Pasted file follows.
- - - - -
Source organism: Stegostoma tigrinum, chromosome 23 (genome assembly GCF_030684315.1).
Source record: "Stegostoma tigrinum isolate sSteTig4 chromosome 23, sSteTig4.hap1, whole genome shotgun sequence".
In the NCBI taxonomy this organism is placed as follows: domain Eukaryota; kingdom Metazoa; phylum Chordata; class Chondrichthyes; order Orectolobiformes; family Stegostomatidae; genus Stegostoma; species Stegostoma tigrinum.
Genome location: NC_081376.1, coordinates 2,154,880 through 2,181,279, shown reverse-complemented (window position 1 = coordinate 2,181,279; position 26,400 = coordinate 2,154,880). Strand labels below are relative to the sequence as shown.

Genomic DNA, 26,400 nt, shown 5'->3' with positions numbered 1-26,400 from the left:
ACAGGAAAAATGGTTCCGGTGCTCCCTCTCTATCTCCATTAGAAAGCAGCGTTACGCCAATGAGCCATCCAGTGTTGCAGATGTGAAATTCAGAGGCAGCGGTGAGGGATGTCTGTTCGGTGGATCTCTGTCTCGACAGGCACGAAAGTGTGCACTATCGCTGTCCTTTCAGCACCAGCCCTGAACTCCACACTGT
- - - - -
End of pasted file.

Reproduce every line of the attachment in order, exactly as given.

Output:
Source organism: Stegostoma tigrinum, chromosome 23 (genome assembly GCF_030684315.1).
Source record: "Stegostoma tigrinum isolate sSteTig4 chromosome 23, sSteTig4.hap1, whole genome shotgun sequence".
In the NCBI taxonomy this organism is placed as follows: domain Eukaryota; kingdom Metazoa; phylum Chordata; class Chondrichthyes; order Orectolobiformes; family Stegostomatidae; genus Stegostoma; species Stegostoma tigrinum.
Genome location: NC_081376.1, coordinates 2,154,880 through 2,181,279, shown reverse-complemented (window position 1 = coordinate 2,181,279; position 26,400 = coordinate 2,154,880). Strand labels below are relative to the sequence as shown.

Genomic DNA, 26,400 nt, shown 5'->3' with positions numbered 1-26,400 from the left:
ACAGGAAAAATGGTTCCGGTGCTCCCTCTCTATCTCCATTAGAAAGCAGCGTTACGCCAATGAGCCATCCAGTGTTGCAGATGTGAAATTCAGAGGCAGCGGTGAGGGATGTCTGTTCGGTGGATCTCTGTCTCGACAGGCACGAAAGTGTGCACTATCGCTGTCCTTTCAGCACCAGCCCTGAACTCCACACTGT